Negative emotions like loneliness, envy, and guilt have an important role to play in a happy life; they’re big, flashing signs that something needs to change.
Fear is the greatest creator of hucha. Hucha, or heavy energy, always siphons off your energy and so reduces your personal power. It weighs you down and keeps you from moving forward with well-being, grace, and ease.
Right up there with fear as wasteful of energy are two emotions that most of us have felt at some point and probably still carry with us in our poq’pos as hucha: shame and guilt.
Shame is what you feel when you have violated your own standards or hurt yourself. Guilt is how you feel when you have harmed someone else.
In the Andean tradition, your capacity to act is called your personal power. Personal power is equivalent to personal freedom and even wisdom. You can have strong or weak personal power. If you have strong personal power, you have a larger degree of personal freedom because your capacities allow you greater choices for action. The greater your personal power, the greater your capacity to influence the kawsay pacha on behalf of yourself and others. The more personal power, the more clearly you see “reality as it really is” and so the more wisely you can act and speak. If your personal power is weak, the opposite is true.
We all can look back at our lives and see when we have acted with diminished personal power and from clouded perception. We all have things that we feel guilty or shameful about—things we have thought, said, and done that keep us bound to the past because they created hucha for ourselves or others. But the Andean tradition asks that we release that guilt or shame (or, more pointedly, that we not create hucha for ourselves because of guilt or shame). The Andean tradition would say that we should not feel guilty or shameful about things we did not have the capacity to do differently at that time. This is qawaq—being clear-seeing and perceiving reality as it really is (or was).
Usually feelings of guilt or shame come with hindsight. With the clarity of distance from the event and the passage of time, you can see the impact of your words or deeds and so judge that impact as helpful or harmful. Then you feel guilt or shame, or you don’t. While it is valuable to admit your mistakes and shift your behavior, not forgiving yourself for them just creates more hucha.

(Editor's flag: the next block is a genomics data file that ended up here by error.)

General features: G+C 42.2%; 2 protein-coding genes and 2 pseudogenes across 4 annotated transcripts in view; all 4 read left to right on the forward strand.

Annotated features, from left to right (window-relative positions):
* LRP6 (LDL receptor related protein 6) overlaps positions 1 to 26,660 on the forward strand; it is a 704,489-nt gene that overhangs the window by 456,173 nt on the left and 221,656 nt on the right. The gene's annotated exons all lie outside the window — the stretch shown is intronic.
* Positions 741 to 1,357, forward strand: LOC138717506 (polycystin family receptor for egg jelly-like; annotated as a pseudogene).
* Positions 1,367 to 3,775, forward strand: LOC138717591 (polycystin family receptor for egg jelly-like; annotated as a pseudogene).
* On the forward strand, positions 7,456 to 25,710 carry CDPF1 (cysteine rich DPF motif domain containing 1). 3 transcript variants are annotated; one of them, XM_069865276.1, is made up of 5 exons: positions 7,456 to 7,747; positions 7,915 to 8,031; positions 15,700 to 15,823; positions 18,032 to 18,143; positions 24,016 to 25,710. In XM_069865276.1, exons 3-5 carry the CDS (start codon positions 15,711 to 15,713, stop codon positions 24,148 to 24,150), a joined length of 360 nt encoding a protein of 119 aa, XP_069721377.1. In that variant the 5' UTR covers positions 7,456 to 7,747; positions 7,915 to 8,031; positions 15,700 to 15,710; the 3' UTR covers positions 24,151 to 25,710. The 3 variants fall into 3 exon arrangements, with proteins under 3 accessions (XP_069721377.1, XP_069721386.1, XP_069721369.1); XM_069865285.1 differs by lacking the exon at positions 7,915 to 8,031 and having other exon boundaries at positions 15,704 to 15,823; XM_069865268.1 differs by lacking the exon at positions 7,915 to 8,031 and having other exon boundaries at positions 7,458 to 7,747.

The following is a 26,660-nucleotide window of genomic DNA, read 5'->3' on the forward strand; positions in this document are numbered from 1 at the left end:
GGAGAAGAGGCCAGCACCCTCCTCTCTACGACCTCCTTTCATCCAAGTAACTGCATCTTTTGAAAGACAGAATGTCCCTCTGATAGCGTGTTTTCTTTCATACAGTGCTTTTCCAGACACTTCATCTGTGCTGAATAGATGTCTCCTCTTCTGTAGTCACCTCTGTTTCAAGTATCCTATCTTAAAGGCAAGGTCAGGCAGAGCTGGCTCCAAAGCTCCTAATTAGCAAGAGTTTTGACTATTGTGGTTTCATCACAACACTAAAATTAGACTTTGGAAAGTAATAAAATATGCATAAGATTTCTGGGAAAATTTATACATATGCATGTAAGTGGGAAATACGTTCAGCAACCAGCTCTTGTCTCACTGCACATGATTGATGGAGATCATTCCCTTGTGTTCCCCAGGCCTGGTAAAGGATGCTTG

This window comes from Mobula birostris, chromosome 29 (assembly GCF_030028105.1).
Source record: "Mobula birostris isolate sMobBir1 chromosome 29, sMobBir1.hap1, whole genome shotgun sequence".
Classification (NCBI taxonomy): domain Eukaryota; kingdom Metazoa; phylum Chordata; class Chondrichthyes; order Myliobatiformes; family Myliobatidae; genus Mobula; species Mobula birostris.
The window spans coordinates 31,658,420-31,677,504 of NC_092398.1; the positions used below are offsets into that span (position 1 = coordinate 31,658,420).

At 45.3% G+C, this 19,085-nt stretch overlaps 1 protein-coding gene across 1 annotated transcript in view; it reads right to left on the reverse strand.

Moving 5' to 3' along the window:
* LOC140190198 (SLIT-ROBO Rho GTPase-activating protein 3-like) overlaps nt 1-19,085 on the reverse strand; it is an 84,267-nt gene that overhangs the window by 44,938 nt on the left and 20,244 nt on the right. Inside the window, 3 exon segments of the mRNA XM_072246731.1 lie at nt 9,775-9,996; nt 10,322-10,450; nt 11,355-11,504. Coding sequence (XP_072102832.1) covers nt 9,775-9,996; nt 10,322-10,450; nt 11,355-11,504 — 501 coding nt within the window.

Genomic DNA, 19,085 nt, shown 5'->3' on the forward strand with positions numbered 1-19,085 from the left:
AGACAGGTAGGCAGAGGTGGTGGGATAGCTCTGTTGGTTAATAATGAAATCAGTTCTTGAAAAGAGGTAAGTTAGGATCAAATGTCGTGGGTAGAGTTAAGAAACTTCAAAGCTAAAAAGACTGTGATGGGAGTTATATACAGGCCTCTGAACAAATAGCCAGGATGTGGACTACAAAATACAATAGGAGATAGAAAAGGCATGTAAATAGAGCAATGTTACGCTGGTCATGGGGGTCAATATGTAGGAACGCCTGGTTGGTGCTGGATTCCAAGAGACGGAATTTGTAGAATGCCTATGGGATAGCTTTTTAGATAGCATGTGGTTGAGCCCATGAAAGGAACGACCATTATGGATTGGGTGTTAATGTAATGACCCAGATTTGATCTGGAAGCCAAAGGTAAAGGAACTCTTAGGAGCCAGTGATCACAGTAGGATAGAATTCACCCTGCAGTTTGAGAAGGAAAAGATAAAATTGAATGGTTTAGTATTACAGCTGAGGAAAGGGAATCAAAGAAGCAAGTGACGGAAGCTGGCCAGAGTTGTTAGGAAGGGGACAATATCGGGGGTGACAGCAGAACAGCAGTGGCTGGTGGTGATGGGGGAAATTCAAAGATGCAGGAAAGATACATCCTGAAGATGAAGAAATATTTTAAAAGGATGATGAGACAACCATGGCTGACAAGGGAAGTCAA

When you judge yourself, you necessarily do so from the present, when some time has passed and you have likely developed greater capacities and so expect more from yourself. But you can’t judge your past self according to the personal power of your present self. If you do, you are failing to look back asking, “What was I capable of at the time of the event?” If you are clear-seeing, you might admit that you did the best you could at that time, even as you see now, looking back, that what you did was not beneficial to yourself or others. The Andean tradition gives you the benefit of the doubt. Should you do any less for yourself?
One way to discern whether guilt or shame is a justifiable feeling or not is to tease out from past events how much of the situation was due to your personal power (your will) and how much was due to your intention (state of your consciousness). Sometimes we are unconscious to the motivation for our actions. All the more reason not to torture yourself now for what you did then. But if, for example, you had the personal power for a large degree of choice and action, but willfully and intentionally did that which decreased the sami for yourself or someone else, well . . . then, yes . . . you might rightfully feel guilt or shame. You can then take responsibility for your lapse. You can probe to see what motivated your intention. You can learn from your mistakes and take responsibility, making no excuses for yourself. But don’t waste energy beating yourself up!
The point of self-analysis and self-revelation is not to punish yourself but to learn and grow. Long-term feelings of guilt and shame are a clue that you are stuck and not growing. Stuck energy is always hucha.
The path from “there” to “here” and from “then” to “now” is the path of energy flow. To move your energy in productive ways, use the two core practices of saminchakuy (to cleanse your bubble of hucha) and saiwachakuy (to empower your bubble with sami).
Consciously and energetically initiating beneficial change is a powerful way to increase your personal power and well-being. So if you find yourself trapped in the past, feeling persistent guilt or shame or some other energy-draining emotion, use your Andean practices to begin to get the stuck energy flowing again. In the interest of integrity, make amends if you can—both with the recipient of your hurtful behavior and with yourself. But no matter what, always, always use your practices. Don’t wallow in the past, shift it by turning hucha into sami.
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